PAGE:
Mainland indices up
It was another day of choppy trading for China's Shanghai Composite index, which inched up a modest 0.2 percent after December trade figures suggested that the world's second-largest economy ended the year on a more solid footing. The blue-chip CSI 300 index closed flat.
"It is not a huge surprise that China is heavily reliant on exports as a growth driver at the moment as domestic demand remains fragile. What this means is, while China can maintain steady terms of trade, it'll still need to work on stimulating domestic demand to keep growth ticking along," said Stan Shamu, IG market strategist.
Among the most active stocks, the Agricultural Bank of China traded 0.3 percent lower while Bank of China lost 0.7 percent. Brokerages were also downbeat, with Citic Securities and Haitong Securities pulling back 4 percent each. Founder Securities fell 1.7 percent.
In Hong Kong, the Hang Seng index gained momentum to notch up 0.8 percent. Meanwhile, the yuan edged up against the greenback to fetch 6.2015 late Tuesday.
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Nikkei skids 0.6%
Japan's benchmark Nikkei 225 index halved losses in the final hour of trade, allowing the stock index to rebound from a near one-week low on Tuesday. In the previous session, Japanese markets were shut for a holiday.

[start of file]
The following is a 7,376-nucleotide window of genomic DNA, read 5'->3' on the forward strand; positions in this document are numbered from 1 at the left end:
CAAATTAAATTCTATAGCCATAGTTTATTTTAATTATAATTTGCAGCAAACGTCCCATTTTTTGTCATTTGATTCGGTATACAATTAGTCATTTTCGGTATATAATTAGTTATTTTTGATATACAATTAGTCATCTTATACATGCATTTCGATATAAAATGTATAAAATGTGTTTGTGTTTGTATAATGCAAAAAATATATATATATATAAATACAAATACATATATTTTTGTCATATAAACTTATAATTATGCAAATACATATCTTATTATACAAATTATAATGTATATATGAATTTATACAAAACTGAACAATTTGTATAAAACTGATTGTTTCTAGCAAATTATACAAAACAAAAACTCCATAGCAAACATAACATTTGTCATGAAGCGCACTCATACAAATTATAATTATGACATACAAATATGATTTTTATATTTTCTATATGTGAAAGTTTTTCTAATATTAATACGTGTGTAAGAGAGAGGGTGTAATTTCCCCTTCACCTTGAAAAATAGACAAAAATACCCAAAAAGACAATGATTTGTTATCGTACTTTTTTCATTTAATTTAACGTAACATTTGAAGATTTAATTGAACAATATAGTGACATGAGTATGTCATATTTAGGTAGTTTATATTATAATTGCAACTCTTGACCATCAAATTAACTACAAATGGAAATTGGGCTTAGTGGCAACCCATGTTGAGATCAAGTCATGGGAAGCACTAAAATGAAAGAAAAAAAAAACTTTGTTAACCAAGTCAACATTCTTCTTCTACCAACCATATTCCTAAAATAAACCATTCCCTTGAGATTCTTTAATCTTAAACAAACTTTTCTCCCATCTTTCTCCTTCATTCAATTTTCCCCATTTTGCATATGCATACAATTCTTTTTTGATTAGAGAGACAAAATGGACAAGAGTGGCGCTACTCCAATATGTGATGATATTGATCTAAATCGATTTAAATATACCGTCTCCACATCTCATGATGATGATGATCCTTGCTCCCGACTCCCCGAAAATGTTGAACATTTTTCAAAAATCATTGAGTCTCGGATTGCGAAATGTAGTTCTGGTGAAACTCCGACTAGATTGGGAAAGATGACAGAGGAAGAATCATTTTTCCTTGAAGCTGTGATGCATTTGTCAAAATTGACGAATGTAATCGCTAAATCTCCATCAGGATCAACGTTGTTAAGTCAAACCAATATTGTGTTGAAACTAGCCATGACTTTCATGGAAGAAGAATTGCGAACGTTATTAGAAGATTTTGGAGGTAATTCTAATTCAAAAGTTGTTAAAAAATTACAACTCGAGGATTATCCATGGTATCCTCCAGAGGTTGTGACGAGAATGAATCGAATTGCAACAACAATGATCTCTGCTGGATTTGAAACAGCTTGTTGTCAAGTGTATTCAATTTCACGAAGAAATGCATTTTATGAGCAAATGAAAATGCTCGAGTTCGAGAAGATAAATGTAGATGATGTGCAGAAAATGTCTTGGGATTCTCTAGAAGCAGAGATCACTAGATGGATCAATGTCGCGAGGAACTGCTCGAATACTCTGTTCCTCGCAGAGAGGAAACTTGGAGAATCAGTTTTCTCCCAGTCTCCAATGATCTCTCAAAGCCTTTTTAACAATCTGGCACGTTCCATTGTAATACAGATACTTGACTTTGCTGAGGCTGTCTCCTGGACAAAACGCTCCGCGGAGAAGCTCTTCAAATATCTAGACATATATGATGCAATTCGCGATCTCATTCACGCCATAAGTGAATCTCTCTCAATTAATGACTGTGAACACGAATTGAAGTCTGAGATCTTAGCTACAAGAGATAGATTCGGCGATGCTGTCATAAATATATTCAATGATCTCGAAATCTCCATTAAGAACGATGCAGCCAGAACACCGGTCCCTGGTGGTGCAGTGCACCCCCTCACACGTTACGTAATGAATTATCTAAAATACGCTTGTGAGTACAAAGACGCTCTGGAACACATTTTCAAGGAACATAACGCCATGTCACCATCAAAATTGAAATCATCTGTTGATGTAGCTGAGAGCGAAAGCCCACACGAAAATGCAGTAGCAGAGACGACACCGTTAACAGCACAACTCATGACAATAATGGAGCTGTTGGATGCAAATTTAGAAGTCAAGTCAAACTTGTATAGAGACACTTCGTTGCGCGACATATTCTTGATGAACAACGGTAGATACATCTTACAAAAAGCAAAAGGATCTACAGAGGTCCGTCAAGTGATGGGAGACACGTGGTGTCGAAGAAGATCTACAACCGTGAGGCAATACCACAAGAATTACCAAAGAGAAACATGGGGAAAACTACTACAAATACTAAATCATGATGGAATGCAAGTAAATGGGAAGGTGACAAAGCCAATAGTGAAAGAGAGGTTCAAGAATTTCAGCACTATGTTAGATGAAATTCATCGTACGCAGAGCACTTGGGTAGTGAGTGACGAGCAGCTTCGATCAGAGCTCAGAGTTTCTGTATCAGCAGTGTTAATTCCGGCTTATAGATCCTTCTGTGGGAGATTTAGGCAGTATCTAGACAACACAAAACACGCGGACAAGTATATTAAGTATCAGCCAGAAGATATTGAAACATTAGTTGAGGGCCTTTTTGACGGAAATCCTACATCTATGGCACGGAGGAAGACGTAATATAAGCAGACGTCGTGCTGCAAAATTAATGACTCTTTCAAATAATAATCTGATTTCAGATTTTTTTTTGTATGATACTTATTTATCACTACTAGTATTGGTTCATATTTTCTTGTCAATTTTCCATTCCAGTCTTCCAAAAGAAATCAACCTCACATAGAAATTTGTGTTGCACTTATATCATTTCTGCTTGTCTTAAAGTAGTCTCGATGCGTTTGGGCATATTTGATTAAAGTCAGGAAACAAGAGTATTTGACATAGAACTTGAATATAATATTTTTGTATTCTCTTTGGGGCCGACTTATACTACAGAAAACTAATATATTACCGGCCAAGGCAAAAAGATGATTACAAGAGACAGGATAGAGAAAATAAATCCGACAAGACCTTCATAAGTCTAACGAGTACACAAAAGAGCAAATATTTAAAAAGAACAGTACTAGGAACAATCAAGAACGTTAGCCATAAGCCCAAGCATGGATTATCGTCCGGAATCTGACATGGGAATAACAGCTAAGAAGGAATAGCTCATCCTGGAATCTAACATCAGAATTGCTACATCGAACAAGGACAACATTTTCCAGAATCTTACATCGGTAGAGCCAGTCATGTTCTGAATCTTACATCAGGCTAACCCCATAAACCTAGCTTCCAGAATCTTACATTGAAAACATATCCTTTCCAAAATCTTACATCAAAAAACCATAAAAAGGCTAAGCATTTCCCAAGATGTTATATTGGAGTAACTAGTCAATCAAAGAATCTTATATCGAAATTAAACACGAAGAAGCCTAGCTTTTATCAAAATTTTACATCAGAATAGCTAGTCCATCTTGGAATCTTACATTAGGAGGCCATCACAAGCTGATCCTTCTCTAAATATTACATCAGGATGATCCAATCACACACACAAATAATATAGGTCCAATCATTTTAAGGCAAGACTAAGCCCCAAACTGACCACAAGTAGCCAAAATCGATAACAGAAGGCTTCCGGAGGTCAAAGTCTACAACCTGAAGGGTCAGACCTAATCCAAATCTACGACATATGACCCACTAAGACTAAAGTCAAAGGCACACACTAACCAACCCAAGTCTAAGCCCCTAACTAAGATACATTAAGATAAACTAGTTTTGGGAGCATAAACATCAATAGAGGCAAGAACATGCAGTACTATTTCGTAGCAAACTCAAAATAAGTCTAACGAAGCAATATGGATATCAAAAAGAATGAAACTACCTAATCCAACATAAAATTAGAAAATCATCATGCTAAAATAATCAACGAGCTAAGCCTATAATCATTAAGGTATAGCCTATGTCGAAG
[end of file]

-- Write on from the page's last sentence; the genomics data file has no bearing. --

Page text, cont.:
Positive data showing the country's current account recording a healthy surplus failed to lift sentiment earlier. According to government figures released before trade opening, Japan's current account posted a surplus for the fifth straight month in November, lifted by a rise in income from overseas investment on the back of a soft yen.
The local currency gained 0.4 percent against the greenback to trade at a three-and-a-half-week high of 117.8, which weighed on exporter stocks. Sony, Toshiba and Toyota Motor made losses between 3 to 1.2 percent.
Retailers also struggled on Tuesday following profit warnings. Aeon pulled back nearly 6 percent after it reported a 48 percent plunge in operating profit during the March-November period from a year earlier. Seven & i Holdings sagged over 3 percent following a worse than expected profit for the same period.
Japan Airlines, which was seen to benefit from lower fuel prices, bucked the downtrend to scale up 0.7 percent Tuesday.